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Can I redefine function in real-time without side effects? Is defn thread-safe?

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2 Answers 2

up vote 11 down vote accepted

"thread safe enough for development, not for use in production."

using defn to redefine functions can break functions that call it if they are running while the call changes. it's ok in development because you can just restart after it breaks. It's safe enough if you can control when the function you are changing is called.

defn is a macro that resolves to somthing like

(def name (fn [args] (code-here)))

so it creates an instance of a function and then puts it into the root binding of a var. vars are a mutable data structure to allow for per-thread values. so when you call defn that assigns the base value that all threads will see. if another thread then changed the var to point at some other function it would change it's copy with out affecting any other threads. all the old threads would still see the old copy

When you re-bind the root value of a var by calling def again (through the defn macro) you change the value that every thread which has not set it's own value will see. threads that have decided to set their own values will continue to see the value they themselves set and not have to worry about the value being changed out from under them.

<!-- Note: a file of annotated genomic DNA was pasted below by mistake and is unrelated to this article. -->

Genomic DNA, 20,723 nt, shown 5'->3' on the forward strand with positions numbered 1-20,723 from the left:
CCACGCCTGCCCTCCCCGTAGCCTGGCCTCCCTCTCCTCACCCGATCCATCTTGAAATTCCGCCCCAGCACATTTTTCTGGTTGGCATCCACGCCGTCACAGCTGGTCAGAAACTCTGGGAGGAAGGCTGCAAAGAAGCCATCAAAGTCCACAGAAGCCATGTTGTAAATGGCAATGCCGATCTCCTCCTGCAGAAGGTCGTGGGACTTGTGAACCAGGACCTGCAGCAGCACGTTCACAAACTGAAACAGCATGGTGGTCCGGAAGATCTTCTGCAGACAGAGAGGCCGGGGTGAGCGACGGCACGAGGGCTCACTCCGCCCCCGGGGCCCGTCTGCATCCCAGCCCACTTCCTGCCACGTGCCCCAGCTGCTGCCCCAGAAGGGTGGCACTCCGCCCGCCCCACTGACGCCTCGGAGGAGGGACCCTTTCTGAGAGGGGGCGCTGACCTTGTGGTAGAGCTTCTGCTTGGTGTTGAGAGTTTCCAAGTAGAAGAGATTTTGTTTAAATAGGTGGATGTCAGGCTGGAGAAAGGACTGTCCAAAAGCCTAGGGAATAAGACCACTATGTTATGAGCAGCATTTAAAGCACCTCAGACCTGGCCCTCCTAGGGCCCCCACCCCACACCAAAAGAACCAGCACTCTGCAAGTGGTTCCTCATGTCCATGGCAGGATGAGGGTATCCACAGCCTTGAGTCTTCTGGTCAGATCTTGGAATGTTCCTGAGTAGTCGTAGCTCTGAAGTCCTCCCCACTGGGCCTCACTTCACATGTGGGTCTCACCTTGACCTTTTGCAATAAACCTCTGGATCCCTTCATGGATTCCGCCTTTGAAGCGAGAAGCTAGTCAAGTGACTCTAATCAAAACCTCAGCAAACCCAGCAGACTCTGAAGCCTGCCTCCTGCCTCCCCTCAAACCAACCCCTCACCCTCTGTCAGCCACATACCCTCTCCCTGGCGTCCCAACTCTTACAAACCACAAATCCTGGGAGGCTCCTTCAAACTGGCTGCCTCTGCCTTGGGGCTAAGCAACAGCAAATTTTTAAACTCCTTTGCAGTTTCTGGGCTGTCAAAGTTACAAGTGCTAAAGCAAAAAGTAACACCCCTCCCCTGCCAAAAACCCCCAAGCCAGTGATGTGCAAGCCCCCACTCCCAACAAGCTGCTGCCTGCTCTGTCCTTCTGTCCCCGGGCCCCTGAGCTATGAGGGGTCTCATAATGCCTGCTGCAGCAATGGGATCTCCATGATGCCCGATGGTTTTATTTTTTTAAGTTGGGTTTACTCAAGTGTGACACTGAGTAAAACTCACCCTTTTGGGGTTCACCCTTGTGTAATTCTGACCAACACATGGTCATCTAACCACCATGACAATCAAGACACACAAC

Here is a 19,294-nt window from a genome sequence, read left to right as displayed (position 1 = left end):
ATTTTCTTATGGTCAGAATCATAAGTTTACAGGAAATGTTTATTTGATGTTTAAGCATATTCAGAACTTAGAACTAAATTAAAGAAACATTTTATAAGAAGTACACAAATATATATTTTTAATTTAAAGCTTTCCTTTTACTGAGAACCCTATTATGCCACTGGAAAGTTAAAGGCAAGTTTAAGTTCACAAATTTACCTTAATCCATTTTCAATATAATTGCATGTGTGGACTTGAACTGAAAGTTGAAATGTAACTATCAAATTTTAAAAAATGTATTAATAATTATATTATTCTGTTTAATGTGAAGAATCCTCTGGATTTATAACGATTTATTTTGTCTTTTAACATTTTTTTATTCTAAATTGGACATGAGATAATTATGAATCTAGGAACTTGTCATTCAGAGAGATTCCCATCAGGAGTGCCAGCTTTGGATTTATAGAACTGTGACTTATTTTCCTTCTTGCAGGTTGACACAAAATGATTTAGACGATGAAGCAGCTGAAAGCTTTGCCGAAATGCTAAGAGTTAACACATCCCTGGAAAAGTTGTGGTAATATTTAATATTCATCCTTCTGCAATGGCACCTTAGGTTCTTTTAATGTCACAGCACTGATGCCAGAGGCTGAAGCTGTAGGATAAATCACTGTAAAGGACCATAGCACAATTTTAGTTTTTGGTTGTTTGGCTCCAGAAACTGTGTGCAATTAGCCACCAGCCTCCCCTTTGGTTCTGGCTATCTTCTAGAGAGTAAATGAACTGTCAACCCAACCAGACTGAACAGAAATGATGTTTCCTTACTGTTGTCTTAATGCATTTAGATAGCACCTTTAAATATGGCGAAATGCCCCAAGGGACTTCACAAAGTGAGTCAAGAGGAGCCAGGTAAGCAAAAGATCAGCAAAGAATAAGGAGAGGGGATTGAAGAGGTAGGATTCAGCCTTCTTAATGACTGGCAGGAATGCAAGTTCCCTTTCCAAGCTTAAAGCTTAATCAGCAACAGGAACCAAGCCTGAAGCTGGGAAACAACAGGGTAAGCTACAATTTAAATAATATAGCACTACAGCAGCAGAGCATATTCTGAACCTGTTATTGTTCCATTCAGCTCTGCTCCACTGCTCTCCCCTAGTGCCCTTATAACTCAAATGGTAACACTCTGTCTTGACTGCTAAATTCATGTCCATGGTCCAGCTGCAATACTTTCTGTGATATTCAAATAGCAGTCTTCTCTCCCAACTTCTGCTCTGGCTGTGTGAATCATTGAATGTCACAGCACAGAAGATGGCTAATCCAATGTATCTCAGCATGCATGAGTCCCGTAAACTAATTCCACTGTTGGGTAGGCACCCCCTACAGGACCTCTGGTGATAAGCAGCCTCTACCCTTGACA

single thread no race

When a function call is made the current value of the var with the name of the function, as seen by the thread doing the calling (this is important), is used. so if the value of the var changes then all future calls will see the new value; but they will only see changes to the root binding or their own thread-local binding. so first the normal case with only a root binding:

user=> (defn foo [] 4)
user=> (defn bar [] (foo))
user=> (bar)
user=> (defn foo [] 6)
user=> (bar)

two threads, still no race

then we run another thread and in that thread redefine foo to return 12 instead

user=> (.start (Thread. (fn [] (binding  [foo (fn [] 12)] (println (bar))))))
user=> 12

the value of foo (as seen by bar) is still unchanged in the first thread (the one running the repl)

user=> (bar)

two threads and a race condition

next we will change the value of the root binding out from under a thread with no local binding and see that the value of the function foo changes half way through a function running in another thread:

user=> (.start (Thread. (fn [] (println (bar)) 
                        (Thread/sleep 20000) 
                        (println (bar)))))                        
user=> 6                ;foo at the start of the function

user=> (defn foo [] 7)  ;in the middle of the 20 seond sleep we redefine foo
user=> 7                ; the redefined foo is used at the end of the function

If the change to foo (which is called indirectly) had changed the number of arguments this would have been a crash instead of a wrong answer (which is arguably better). At this point it is fairly clear that somthing needs to be done if we want to use vars and devn for changing our functions.

how to use vars with no race condition

You really may want functions to not change mid call so you can use a thread-local binding to protect your self from this by changing the function running in the new thread to save the current value of foo into its thread-local bindings: